After Obama won the 2008 election, policy-oriented new evangelical leaders faced off over the president’s health care bill against the Catholic bishops and the remaining Christian right leaders, who believed its mandates on contraception and abortion would violate their religious freedom.
The bill passed, but Obama’s victory coincided with an economic crisis that began on Wall Street and spread to Main Street, causing the worst recession since the Great Depression. The reaction this time came from the right in the form of the tea party, a movement financed by libertarian corporate barons, such as Charles and David Koch. At the grass roots level tea party members supported programs, such as Social Security, they perceived as going to productive members of society, such as themselves, but opposed government “handouts” to undeserving “freeloaders,” a category that seemed to be made up of the young, undocumented immigrants and people of color. These people, the tea party members seemed to feel, were destroying the fabric of American culture. Christian right activists, who shared much the same sentiments, melded into the tea party, the larger and more powerful group.
The “new,” or progressive, evangelical leaders fought for the cap-and-trade bill to reduce greenhouse gases in the atmosphere, for the protection of the poor against budget cuts and for immigration reform with a path to citizenship for undocumented immigrants. On immigration reform they were joined by groups such as the National Association of Evangelicals and the Southern Baptist Convention because the Bible spoke of welcoming strangers, but also because they already had Latinos and Asians in their churches, and they saw that their prospects for growth lay in evangelizing these and other immigrants.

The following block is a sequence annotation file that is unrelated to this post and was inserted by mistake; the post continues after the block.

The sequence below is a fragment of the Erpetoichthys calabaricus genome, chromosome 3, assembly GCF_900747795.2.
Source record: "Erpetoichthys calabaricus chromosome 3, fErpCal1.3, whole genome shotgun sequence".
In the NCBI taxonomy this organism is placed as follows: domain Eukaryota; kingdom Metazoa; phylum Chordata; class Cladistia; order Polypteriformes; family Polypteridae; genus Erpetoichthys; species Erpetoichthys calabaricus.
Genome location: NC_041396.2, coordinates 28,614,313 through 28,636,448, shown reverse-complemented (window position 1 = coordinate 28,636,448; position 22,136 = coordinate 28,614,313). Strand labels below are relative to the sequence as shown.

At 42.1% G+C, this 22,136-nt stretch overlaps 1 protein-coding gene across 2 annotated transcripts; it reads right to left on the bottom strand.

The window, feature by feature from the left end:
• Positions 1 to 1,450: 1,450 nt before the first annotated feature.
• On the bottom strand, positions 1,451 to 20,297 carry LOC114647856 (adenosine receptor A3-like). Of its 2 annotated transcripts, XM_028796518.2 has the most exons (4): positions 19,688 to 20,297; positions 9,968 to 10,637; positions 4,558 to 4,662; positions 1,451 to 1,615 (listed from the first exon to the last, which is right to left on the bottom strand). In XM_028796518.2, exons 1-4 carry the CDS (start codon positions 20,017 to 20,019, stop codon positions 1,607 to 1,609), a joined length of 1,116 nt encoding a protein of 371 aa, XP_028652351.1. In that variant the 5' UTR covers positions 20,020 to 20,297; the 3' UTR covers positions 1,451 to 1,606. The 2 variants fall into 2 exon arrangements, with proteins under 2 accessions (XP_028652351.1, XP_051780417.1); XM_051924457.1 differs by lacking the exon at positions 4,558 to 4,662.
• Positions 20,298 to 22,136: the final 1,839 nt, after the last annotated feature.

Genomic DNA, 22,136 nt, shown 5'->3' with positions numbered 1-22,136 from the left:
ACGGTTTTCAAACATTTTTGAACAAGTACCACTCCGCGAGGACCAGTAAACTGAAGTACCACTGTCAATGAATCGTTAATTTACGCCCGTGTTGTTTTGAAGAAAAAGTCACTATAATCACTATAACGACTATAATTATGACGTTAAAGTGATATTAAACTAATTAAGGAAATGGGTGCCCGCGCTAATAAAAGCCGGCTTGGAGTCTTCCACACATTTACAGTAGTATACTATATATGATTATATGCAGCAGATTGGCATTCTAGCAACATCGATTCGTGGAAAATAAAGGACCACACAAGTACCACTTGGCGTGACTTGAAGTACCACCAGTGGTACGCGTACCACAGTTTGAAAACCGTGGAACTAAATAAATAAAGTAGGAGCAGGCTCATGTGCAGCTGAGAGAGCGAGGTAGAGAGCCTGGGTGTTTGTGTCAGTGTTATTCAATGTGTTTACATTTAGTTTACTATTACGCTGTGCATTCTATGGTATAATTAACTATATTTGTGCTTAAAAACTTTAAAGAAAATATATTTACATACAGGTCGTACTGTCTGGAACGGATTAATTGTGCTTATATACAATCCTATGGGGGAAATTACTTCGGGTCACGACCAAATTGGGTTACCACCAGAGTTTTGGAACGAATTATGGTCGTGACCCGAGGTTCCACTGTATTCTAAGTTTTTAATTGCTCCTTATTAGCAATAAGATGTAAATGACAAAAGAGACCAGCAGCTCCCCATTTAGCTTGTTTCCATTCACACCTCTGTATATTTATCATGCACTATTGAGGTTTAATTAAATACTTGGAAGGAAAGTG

Growth had become an important issue because in the first decade of the new century the evangelical population had plateaued. Some denominations, such as the Pentecostal Assemblies of God, were growing with Latino converts, but the enormous Southern Baptist Convention was losing members every year. What was more, the number of Americans who had no affiliation to any church was growing fast. One solution, the evangelical leaders knew, was to bring more immigrants into their churches. The trouble was that many people in the pews of white evangelical churches did not want immigrants, whom they felt were destroying American culture. They also knew that most Latinos, both Catholics and evangelicals, voted Democratic and that many supported legal abortion and same-sex marriage.
By the time of the 2016 election, the evangelical world had become a complex place. The Christian right no longer dominated evangelical discourse. Further, it had taken up a more secular language — there was little talk of Christianizing America. In Washington many thought the Christian right dead, but Republican legislators in the red states passed scores of laws restricting abortion and LGBT rights. That Donald Trump, the thrice-married libertine, won the Republican nomination for president with many evangelical votes confounded most evangelical leaders. Clearly something was happening that would change American politics, and the Christian right would not be what it had been before.
Excerpted from The Evangelicals: The Struggle to Shape America by Frances FitzGerald. Copyright © 2017 by Frances FitzGerald. Reprinted by permission of Simon & Schuster, Inc. All Rights Reserved.